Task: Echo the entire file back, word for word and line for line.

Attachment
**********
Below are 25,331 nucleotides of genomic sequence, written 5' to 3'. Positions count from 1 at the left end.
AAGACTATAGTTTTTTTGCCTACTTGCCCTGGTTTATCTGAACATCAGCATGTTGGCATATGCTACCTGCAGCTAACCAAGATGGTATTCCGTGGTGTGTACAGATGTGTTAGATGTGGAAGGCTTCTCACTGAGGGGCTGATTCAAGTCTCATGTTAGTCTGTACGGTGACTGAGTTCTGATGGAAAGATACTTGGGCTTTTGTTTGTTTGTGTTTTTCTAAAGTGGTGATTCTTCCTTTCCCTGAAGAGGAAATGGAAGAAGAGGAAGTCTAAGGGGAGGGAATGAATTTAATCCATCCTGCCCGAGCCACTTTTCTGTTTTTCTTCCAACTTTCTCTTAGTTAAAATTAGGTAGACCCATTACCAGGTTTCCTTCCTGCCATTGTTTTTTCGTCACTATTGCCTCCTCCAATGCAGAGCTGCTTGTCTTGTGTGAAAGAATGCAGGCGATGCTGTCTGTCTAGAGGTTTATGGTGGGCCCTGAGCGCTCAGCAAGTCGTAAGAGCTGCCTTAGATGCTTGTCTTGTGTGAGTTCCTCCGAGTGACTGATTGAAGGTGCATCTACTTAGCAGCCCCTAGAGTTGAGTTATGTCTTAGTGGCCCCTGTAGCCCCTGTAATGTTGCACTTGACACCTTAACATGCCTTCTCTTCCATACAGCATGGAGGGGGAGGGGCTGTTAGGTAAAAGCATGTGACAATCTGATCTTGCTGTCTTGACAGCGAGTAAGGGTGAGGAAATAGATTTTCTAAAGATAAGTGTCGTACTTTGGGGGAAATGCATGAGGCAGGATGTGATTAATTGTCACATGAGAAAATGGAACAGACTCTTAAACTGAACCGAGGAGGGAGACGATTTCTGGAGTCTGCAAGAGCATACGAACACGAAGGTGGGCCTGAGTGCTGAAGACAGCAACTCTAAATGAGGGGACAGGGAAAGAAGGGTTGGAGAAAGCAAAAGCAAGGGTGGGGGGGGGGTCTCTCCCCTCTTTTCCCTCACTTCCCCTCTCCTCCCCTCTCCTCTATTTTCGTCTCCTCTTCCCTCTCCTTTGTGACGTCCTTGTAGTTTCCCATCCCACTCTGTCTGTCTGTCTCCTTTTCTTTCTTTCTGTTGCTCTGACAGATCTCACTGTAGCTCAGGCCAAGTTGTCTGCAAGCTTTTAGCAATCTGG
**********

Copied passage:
Below are 25,331 nucleotides of genomic sequence, written 5' to 3'. Positions count from 1 at the left end.
AAGACTATAGTTTTTTTGCCTACTTGCCCTGGTTTATCTGAACATCAGCATGTTGGCATATGCTACCTGCAGCTAACCAAGATGGTATTCCGTGGTGTGTACAGATGTGTTAGATGTGGAAGGCTTCTCACTGAGGGGCTGATTCAAGTCTCATGTTAGTCTGTACGGTGACTGAGTTCTGATGGAAAGATACTTGGGCTTTTGTTTGTTTGTGTTTTTCTAAAGTGGTGATTCTTCCTTTCCCTGAAGAGGAAATGGAAGAAGAGGAAGTCTAAGGGGAGGGAATGAATTTAATCCATCCTGCCCGAGCCACTTTTCTGTTTTTCTTCCAACTTTCTCTTAGTTAAAATTAGGTAGACCCATTACCAGGTTTCCTTCCTGCCATTGTTTTTTCGTCACTATTGCCTCCTCCAATGCAGAGCTGCTTGTCTTGTGTGAAAGAATGCAGGCGATGCTGTCTGTCTAGAGGTTTATGGTGGGCCCTGAGCGCTCAGCAAGTCGTAAGAGCTGCCTTAGATGCTTGTCTTGTGTGAGTTCCTCCGAGTGACTGATTGAAGGTGCATCTACTTAGCAGCCCCTAGAGTTGAGTTATGTCTTAGTGGCCCCTGTAGCCCCTGTAATGTTGCACTTGACACCTTAACATGCCTTCTCTTCCATACAGCATGGAGGGGGAGGGGCTGTTAGGTAAAAGCATGTGACAATCTGATCTTGCTGTCTTGACAGCGAGTAAGGGTGAGGAAATAGATTTTCTAAAGATAAGTGTCGTACTTTGGGGGAAATGCATGAGGCAGGATGTGATTAATTGTCACATGAGAAAATGGAACAGACTCTTAAACTGAACCGAGGAGGGAGACGATTTCTGGAGTCTGCAAGAGCATACGAACACGAAGGTGGGCCTGAGTGCTGAAGACAGCAACTCTAAATGAGGGGACAGGGAAAGAAGGGTTGGAGAAAGCAAAAGCAAGGGTGGGGGGGGGGTCTCTCCCCTCTTTTCCCTCACTTCCCCTCTCCTCCCCTCTCCTCTATTTTCGTCTCCTCTTCCCTCTCCTTTGTGACGTCCTTGTAGTTTCCCATCCCACTCTGTCTGTCTGTCTCCTTTTCTTTCTTTCTGTTGCTCTGACAGATCTCACTGTAGCTCAGGCCAAGTTGTCTGCAAGCTTTTAGCAATCTGG